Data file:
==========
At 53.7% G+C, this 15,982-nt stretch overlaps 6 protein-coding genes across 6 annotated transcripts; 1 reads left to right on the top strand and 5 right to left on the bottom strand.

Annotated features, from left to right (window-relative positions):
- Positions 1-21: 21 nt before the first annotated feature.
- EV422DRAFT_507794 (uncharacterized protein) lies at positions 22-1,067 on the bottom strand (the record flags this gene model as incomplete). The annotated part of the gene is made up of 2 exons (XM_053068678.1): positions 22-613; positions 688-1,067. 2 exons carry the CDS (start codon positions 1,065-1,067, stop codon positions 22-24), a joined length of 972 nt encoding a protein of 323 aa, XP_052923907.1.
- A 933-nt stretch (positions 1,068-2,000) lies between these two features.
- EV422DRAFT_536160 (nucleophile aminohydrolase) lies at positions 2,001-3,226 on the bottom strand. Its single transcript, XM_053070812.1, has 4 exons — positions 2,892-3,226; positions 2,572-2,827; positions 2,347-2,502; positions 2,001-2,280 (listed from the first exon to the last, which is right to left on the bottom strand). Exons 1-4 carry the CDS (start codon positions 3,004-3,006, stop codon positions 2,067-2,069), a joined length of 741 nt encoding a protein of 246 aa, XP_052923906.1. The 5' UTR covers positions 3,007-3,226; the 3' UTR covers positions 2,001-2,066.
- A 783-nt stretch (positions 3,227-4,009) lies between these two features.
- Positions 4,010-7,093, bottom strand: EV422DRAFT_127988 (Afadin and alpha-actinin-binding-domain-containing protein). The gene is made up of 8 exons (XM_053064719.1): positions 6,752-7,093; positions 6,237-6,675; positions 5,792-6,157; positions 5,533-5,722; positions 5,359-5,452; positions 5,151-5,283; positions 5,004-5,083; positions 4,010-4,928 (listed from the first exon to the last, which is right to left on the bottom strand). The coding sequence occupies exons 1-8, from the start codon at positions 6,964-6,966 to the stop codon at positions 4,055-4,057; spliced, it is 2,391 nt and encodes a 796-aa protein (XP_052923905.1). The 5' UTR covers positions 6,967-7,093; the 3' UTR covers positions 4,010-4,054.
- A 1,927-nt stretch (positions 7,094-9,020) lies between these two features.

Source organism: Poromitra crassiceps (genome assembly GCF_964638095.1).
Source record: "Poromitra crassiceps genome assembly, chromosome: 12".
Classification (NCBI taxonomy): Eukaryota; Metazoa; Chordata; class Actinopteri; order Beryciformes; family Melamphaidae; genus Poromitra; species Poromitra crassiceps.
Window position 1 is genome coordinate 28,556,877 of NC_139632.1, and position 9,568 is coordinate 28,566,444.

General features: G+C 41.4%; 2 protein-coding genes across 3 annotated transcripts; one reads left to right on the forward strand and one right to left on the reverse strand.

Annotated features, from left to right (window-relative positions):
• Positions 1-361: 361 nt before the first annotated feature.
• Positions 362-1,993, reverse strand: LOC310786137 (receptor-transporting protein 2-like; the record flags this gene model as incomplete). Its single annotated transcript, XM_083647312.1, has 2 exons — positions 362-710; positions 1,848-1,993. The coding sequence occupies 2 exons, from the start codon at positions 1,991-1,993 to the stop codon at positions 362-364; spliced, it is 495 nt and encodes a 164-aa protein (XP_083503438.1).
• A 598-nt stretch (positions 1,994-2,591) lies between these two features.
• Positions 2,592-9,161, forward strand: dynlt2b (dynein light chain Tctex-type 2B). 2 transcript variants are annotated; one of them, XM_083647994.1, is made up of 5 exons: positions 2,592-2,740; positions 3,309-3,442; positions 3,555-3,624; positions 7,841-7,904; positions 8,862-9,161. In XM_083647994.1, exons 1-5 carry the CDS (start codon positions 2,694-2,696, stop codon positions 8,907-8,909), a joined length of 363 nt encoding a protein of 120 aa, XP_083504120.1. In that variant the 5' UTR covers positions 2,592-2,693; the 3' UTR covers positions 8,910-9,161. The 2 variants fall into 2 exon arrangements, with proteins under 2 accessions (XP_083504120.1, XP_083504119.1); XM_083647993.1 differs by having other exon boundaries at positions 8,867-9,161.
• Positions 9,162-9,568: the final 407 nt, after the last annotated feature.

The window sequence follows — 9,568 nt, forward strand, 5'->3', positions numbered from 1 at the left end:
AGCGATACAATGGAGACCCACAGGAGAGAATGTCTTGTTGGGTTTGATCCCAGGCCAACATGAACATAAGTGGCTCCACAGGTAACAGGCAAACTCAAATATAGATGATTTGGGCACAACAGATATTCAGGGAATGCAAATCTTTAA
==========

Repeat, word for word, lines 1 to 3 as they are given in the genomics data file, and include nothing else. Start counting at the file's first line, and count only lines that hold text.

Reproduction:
At 53.7% G+C, this 15,982-nt stretch overlaps 6 protein-coding genes across 6 annotated transcripts; 1 reads left to right on the top strand and 5 right to left on the bottom strand.

Annotated features, from left to right (window-relative positions):
- Positions 1-21: 21 nt before the first annotated feature.